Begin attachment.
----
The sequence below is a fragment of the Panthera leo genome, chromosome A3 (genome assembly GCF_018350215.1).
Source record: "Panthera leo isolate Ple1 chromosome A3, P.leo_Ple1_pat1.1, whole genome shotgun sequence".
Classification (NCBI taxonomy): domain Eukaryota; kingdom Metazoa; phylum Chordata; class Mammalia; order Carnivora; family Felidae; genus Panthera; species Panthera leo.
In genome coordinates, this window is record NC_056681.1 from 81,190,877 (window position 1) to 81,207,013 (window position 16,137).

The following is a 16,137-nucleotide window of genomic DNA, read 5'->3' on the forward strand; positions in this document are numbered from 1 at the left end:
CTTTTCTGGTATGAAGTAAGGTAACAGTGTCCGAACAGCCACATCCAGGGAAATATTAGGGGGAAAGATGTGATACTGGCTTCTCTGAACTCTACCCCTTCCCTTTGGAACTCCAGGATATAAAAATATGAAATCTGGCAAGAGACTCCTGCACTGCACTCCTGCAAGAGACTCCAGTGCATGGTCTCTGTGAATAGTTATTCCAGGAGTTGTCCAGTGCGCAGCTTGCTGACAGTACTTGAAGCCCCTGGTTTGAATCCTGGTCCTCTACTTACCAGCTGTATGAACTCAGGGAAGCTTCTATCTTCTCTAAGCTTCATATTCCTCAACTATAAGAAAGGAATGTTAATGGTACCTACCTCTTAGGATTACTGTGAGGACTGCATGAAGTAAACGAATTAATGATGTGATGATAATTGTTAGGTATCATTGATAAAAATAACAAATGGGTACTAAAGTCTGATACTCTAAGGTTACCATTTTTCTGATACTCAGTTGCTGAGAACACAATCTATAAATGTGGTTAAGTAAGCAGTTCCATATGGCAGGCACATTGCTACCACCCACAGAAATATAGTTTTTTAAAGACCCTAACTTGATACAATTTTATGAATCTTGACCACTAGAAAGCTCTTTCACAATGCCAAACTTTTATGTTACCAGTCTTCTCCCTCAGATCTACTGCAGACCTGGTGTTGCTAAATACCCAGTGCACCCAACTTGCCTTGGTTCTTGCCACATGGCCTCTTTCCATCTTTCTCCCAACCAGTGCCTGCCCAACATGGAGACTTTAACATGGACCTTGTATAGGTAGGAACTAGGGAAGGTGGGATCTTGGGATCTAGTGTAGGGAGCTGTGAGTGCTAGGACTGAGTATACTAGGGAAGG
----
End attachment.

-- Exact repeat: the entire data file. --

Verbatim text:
The sequence below is a fragment of the Panthera leo genome, chromosome A3 (genome assembly GCF_018350215.1).
Source record: "Panthera leo isolate Ple1 chromosome A3, P.leo_Ple1_pat1.1, whole genome shotgun sequence".
Classification (NCBI taxonomy): domain Eukaryota; kingdom Metazoa; phylum Chordata; class Mammalia; order Carnivora; family Felidae; genus Panthera; species Panthera leo.
In genome coordinates, this window is record NC_056681.1 from 81,190,877 (window position 1) to 81,207,013 (window position 16,137).

The following is a 16,137-nucleotide window of genomic DNA, read 5'->3' on the forward strand; positions in this document are numbered from 1 at the left end:
CTTTTCTGGTATGAAGTAAGGTAACAGTGTCCGAACAGCCACATCCAGGGAAATATTAGGGGGAAAGATGTGATACTGGCTTCTCTGAACTCTACCCCTTCCCTTTGGAACTCCAGGATATAAAAATATGAAATCTGGCAAGAGACTCCTGCACTGCACTCCTGCAAGAGACTCCAGTGCATGGTCTCTGTGAATAGTTATTCCAGGAGTTGTCCAGTGCGCAGCTTGCTGACAGTACTTGAAGCCCCTGGTTTGAATCCTGGTCCTCTACTTACCAGCTGTATGAACTCAGGGAAGCTTCTATCTTCTCTAAGCTTCATATTCCTCAACTATAAGAAAGGAATGTTAATGGTACCTACCTCTTAGGATTACTGTGAGGACTGCATGAAGTAAACGAATTAATGATGTGATGATAATTGTTAGGTATCATTGATAAAAATAACAAATGGGTACTAAAGTCTGATACTCTAAGGTTACCATTTTTCTGATACTCAGTTGCTGAGAACACAATCTATAAATGTGGTTAAGTAAGCAGTTCCATATGGCAGGCACATTGCTACCACCCACAGAAATATAGTTTTTTAAAGACCCTAACTTGATACAATTTTATGAATCTTGACCACTAGAAAGCTCTTTCACAATGCCAAACTTTTATGTTACCAGTCTTCTCCCTCAGATCTACTGCAGACCTGGTGTTGCTAAATACCCAGTGCACCCAACTTGCCTTGGTTCTTGCCACATGGCCTCTTTCCATCTTTCTCCCAACCAGTGCCTGCCCAACATGGAGACTTTAACATGGACCTTGTATAGGTAGGAACTAGGGAAGGTGGGATCTTGGGATCTAGTGTAGGGAGCTGTGAGTGCTAGGACTGAGTATACTAGGGAAGG